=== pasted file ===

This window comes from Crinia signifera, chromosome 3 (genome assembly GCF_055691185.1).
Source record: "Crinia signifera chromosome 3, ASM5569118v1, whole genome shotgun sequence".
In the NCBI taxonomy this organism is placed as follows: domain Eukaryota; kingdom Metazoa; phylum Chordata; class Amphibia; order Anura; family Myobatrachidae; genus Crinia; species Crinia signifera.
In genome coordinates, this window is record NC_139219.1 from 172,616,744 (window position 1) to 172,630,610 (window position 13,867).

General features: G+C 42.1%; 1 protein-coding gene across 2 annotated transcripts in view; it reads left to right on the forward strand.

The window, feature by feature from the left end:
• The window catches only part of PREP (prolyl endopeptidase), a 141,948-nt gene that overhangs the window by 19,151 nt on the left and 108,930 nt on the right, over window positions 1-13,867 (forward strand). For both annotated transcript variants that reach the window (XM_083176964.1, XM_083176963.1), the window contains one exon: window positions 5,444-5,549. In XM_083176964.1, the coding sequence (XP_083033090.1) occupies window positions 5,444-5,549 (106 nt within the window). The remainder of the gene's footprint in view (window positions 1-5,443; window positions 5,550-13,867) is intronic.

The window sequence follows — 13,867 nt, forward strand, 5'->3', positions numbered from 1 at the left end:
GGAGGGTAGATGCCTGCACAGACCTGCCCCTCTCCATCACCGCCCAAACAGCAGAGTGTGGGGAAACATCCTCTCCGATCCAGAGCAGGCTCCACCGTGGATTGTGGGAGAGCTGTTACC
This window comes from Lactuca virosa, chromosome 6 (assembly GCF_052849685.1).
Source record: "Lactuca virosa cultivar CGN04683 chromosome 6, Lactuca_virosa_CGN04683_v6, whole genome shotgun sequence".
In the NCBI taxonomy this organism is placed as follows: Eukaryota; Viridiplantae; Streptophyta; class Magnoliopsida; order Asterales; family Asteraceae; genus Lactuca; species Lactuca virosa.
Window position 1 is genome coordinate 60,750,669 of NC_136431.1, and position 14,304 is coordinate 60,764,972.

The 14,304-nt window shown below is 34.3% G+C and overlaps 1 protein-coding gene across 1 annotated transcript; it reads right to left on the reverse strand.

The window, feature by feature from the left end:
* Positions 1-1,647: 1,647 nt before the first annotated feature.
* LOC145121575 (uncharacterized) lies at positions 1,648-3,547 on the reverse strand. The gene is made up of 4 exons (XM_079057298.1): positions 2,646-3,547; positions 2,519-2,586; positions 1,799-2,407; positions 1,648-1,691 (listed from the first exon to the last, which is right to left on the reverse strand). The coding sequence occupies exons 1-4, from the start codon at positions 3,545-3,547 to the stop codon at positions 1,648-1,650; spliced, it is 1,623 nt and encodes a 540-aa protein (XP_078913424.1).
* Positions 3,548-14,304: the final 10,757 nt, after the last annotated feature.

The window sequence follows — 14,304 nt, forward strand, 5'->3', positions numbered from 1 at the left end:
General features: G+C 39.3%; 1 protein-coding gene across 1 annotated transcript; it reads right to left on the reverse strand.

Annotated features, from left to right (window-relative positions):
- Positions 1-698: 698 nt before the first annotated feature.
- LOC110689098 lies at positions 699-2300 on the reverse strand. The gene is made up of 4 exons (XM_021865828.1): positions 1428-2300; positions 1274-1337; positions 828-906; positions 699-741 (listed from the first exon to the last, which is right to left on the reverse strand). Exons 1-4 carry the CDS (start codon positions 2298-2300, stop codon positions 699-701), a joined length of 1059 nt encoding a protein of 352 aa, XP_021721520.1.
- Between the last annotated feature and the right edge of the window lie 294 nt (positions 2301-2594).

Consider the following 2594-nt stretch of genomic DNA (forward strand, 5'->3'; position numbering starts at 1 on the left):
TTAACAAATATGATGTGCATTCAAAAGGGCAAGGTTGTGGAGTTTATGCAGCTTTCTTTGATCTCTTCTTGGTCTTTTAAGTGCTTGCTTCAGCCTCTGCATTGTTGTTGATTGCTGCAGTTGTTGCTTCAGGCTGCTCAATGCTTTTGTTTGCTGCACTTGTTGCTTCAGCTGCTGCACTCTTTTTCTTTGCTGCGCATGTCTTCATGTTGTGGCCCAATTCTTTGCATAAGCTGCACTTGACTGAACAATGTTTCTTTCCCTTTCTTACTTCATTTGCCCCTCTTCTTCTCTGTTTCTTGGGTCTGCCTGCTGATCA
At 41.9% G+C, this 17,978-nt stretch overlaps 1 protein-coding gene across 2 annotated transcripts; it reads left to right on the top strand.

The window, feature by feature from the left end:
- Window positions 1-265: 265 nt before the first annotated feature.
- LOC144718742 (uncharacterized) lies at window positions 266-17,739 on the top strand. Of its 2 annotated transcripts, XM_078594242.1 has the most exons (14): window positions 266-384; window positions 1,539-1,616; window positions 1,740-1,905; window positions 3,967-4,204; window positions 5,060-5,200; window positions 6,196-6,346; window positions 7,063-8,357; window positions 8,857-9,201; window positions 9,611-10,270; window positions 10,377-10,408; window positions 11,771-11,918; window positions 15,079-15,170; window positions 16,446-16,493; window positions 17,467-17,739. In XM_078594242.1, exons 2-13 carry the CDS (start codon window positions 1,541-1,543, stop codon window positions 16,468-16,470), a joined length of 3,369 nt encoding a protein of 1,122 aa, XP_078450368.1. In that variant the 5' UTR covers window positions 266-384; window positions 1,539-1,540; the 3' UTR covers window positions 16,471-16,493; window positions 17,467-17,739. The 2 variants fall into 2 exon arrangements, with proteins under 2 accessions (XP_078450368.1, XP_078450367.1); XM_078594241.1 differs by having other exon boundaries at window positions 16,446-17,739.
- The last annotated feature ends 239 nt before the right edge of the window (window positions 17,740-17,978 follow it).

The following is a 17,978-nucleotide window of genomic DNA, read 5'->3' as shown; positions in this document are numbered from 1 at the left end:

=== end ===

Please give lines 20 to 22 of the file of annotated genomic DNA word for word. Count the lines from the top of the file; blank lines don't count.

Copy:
General features: G+C 39.3%; 1 protein-coding gene across 1 annotated transcript; it reads right to left on the reverse strand.

Annotated features, from left to right (window-relative positions):
- Positions 1-698: 698 nt before the first annotated feature.